The Long Arm of the Media: Media’s Effect on Auditors and Financial Reporting Quality
|Speaker:||Steven Cahan, University of Auckland|
|Date:||Wednesday 17 May 2017|
|Time:||14:30 - 16:00|
|Location:||Kolade Teaching Room, Building One|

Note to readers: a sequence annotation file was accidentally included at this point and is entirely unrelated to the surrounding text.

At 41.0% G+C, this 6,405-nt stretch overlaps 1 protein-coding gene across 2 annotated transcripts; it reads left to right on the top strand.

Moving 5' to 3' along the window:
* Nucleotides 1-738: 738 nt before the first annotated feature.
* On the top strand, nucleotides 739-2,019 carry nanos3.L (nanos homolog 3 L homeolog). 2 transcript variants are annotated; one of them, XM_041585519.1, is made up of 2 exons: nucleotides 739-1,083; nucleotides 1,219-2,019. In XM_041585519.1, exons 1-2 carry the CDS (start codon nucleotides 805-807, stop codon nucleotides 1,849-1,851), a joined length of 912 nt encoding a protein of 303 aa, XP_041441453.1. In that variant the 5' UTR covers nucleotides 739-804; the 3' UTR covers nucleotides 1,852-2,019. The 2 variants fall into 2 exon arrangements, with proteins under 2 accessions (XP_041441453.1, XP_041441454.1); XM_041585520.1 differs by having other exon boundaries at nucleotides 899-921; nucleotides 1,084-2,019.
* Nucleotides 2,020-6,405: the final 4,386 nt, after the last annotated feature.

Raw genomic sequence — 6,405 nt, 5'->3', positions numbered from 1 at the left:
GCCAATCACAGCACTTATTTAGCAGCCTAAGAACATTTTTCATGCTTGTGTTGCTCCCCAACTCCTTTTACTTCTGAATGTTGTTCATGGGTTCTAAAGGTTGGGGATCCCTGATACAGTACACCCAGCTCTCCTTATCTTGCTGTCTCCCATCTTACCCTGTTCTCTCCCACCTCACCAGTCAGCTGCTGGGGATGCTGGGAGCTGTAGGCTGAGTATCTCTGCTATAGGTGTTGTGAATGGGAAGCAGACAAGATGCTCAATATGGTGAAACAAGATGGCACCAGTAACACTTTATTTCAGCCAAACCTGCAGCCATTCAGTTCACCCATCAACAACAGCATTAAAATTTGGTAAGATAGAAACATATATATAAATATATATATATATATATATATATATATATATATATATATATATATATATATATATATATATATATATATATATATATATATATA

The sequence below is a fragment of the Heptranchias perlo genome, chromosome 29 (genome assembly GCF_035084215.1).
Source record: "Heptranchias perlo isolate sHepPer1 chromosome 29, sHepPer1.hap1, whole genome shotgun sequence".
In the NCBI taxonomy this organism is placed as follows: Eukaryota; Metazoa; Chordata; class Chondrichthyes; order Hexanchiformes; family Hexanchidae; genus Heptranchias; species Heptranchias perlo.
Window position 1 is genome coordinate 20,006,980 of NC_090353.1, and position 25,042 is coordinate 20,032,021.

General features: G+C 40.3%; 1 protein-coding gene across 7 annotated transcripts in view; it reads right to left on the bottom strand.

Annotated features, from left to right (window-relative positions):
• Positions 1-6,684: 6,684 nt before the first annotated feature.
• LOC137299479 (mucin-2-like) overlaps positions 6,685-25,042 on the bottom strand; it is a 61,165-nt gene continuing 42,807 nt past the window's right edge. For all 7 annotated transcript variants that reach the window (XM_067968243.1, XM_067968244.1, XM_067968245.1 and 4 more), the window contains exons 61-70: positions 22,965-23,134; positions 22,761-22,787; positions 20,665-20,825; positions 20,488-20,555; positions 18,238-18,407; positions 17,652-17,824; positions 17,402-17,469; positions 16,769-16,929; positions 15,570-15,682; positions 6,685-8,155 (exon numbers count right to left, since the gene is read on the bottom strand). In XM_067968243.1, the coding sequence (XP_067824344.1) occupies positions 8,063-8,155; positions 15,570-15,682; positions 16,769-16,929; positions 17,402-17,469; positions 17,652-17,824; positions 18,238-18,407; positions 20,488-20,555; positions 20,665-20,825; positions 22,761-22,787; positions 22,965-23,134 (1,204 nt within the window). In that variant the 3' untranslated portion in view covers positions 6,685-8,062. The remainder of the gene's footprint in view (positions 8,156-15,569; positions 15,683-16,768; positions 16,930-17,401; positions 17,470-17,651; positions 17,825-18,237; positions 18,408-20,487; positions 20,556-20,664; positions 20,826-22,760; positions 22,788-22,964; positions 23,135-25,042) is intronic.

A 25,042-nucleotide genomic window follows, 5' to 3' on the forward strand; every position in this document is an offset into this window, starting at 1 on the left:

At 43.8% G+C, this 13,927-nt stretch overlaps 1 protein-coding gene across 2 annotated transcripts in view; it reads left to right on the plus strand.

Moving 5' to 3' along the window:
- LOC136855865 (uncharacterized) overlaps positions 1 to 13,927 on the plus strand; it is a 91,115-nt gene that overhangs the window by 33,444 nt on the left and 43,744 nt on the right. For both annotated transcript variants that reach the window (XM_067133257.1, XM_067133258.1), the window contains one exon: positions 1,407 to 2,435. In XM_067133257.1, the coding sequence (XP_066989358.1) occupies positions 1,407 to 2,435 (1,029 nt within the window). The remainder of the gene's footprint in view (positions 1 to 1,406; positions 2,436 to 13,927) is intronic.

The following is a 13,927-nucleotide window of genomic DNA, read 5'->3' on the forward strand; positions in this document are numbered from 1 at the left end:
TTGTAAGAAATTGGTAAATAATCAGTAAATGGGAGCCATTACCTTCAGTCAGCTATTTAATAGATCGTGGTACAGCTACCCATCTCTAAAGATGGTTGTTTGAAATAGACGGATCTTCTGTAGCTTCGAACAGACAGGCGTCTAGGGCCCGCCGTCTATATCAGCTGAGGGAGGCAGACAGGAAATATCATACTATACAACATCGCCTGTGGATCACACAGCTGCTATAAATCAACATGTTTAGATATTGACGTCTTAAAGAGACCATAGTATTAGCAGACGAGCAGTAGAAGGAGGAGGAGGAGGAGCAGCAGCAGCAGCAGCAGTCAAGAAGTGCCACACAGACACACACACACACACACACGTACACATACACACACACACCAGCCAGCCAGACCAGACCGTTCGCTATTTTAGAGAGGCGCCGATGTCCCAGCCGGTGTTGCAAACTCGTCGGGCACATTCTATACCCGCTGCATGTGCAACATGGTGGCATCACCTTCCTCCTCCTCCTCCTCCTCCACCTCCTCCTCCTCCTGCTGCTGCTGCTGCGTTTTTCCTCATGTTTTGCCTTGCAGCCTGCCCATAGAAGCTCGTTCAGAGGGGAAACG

We extend prior research by examining whether the media has a governance role for firms' financial reporting quality. In this setting, the media creates pressure for managers to both refrain from and engage in earning manipulation, suggesting that the media's governance role may be marginal. We posit that the media has a disciplining effect on financial reporting quality that operates through auditors as greater media visibility exposes auditors to more litigation and reputation risk if an audit failure were to occur. We first find that the client’s media coverage increases auditors’ litigation and reputation costs in the case of audit failure. Next, we find that audit fees are positively related to the client’s media coverage. In addition, we use a path analysis and find that media coverage alone does not have an impact on financial reporting quality, instead the positive association between media coverage and financial reporting quality is fully mediated by audit fees, and it becomes more pronounced when clients have more pressure to report better performance. Further tests using comparative statistics, instrumental variables, regression discontinuity, a quasi-natural experiment, a system generalized method of moments procedure, and a three-stage regression address endogeneity concerns and continue to support that media coverage creates incentives for auditors to improve financial reporting quality of their clients.